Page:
Lankford also urged for a reinstation of the designation of “countries of particular concern” and that ability to sanction not only countries, but individuals. Specific leaders in North Korea should be restricted from traveling, purchasing luxury goods, or banking. He concluded,
“100,000 people are depending on us doing something…Most certainly they're counting on someone praying for them.”
General Agreement on Directions for Policy
Several common themes emerged throughout the conference. Most agreed that policies should pressure banks, governments, and corporations from working with North Korea. For example, U.S. banks should stop processing North Korean military transactions. China should be pressured to choose between trading with the United States and trading with North Korea. Enforcing existing sanctions, and toughening sanctions, also emerged. Several raised the issue of pressuring China to stop deporting North Korean defectors. Also, policies should allow humanitarian organizations access to North Korea to alleviate the physical suffering of the people.
Pending Policy Reforms
Two bills, H.R. 2061 and S. 1118, have been introduced to the House of Representatives and the Senate. These bipartisan bills reauthorize the North Korean Human Rights Act of 2004. International Christian Concern is also pressing for Congressional assistance to persuade President Trump to appoint a Special Envoy on North Korean Human Rights Issues. This envoy would coordinate and promote efforts to improve respect for the fundamental human rights of North Koreans.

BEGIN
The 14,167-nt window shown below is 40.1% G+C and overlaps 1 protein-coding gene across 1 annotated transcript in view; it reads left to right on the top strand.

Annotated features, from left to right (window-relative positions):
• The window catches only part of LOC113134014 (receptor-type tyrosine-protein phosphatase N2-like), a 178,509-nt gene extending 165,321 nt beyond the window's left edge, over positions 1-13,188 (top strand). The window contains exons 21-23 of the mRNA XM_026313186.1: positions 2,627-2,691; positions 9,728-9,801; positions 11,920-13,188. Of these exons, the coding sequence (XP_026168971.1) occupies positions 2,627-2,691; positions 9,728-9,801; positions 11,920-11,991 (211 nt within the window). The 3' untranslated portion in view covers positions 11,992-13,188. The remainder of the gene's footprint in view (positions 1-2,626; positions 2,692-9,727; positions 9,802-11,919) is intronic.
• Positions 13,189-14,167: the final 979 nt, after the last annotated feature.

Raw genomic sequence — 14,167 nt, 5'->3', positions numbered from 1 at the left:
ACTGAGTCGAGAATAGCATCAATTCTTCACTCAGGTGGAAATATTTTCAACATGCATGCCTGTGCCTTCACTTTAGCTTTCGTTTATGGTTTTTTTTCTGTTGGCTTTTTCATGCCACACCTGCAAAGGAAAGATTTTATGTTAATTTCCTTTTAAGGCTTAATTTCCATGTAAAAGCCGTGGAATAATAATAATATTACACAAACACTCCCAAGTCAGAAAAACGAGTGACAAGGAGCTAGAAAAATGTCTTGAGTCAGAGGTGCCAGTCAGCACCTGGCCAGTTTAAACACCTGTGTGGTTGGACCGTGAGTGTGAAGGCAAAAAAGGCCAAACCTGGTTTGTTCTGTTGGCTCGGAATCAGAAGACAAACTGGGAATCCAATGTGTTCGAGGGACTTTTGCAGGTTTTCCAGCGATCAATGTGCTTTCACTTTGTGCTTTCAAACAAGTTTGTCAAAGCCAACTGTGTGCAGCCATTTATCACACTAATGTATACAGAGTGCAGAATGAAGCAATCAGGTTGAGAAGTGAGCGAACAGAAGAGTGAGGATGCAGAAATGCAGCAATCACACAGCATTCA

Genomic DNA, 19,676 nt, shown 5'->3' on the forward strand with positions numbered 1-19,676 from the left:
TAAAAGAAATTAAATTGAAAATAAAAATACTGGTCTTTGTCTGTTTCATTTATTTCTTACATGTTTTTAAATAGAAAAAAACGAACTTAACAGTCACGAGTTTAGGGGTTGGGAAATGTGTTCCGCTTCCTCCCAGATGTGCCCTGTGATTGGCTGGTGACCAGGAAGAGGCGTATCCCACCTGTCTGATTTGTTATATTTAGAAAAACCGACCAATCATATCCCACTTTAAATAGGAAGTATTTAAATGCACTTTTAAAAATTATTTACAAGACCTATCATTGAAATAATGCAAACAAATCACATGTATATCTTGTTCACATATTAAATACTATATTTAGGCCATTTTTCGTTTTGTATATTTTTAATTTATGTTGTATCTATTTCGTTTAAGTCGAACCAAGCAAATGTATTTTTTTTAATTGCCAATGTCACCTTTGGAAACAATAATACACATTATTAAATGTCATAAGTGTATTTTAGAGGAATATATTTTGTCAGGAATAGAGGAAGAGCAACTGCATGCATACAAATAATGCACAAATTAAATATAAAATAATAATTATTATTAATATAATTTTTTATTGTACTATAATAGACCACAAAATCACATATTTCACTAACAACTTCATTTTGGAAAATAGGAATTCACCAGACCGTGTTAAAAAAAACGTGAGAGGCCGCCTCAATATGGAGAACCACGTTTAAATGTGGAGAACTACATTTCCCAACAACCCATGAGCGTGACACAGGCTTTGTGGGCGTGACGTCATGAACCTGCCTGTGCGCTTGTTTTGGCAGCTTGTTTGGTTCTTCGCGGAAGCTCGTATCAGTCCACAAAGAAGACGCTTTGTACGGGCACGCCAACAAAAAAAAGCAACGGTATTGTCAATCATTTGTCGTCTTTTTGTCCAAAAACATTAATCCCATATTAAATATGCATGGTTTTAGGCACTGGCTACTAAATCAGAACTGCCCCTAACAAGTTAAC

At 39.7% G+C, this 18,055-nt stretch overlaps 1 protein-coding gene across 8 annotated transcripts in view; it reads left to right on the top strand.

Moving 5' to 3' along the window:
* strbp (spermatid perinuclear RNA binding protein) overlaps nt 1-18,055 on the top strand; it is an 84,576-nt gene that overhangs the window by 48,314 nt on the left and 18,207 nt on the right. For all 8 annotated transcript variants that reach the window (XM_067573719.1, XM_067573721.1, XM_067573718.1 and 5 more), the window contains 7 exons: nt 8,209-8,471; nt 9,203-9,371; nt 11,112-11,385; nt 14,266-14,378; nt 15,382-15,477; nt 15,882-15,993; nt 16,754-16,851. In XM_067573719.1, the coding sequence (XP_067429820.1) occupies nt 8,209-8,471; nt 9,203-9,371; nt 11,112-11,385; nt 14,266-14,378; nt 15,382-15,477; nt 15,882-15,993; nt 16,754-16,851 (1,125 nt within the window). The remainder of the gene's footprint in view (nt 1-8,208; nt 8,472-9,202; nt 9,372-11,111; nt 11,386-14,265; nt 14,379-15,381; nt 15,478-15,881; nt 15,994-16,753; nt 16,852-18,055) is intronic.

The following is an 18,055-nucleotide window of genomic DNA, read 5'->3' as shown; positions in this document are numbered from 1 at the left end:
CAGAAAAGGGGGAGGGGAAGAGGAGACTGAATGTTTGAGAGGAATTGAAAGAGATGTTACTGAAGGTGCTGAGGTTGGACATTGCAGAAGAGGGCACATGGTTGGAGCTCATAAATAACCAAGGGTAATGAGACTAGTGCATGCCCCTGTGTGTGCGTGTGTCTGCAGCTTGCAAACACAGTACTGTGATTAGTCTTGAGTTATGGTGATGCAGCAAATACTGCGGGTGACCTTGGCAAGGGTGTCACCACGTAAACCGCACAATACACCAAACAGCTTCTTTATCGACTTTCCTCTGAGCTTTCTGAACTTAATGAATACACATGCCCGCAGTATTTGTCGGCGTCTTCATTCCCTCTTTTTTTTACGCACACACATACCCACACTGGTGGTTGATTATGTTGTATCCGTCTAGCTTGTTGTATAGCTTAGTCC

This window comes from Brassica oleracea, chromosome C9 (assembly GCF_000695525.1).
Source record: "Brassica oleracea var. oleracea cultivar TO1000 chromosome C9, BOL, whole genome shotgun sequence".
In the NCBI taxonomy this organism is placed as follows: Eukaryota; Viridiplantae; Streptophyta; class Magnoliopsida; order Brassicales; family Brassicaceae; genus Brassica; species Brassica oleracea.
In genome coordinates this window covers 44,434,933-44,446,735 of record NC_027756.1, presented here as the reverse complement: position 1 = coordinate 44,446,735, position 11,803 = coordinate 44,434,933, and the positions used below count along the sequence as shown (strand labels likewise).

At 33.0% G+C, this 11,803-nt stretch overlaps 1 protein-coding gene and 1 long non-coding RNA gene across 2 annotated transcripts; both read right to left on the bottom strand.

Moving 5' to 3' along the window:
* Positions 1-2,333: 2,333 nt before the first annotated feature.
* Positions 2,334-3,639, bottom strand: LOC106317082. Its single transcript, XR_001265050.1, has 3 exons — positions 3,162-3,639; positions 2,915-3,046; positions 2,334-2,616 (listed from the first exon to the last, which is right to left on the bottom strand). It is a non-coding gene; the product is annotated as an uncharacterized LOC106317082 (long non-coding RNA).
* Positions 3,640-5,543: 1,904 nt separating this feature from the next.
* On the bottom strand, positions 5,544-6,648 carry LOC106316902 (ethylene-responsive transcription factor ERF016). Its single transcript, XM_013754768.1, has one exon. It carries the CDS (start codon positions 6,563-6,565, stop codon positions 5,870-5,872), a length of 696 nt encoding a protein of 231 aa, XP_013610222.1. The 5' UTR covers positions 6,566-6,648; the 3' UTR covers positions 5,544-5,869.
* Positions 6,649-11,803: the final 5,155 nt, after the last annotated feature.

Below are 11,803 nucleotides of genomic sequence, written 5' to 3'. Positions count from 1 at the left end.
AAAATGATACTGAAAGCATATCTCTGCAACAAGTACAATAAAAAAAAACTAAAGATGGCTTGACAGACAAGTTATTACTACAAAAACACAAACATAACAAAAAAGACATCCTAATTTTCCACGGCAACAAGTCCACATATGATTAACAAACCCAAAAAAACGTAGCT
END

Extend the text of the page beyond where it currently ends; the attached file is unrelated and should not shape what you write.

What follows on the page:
It is time for us to get serious about North Korea. If you feel strongly about these policies, reach out to your Senators and Representatives! But most importantly, pray and fast for your brothers and sisters in Jesus. May they have the grace of God to keep the faith and to be soon freed! And may North Korea once again open to the gospel and become a center of Holy Spirit revival!
“For he hath looked down from the height of his sanctuary; from heaven did the LORD behold the earth; To hear the groaning of the prisoner; to loose those that are appointed to death” (Psalm 102:19-20).
Joshua Stanton's web page, One Free Korea
Melanie Kirkpatrick's book, Escape from North Korea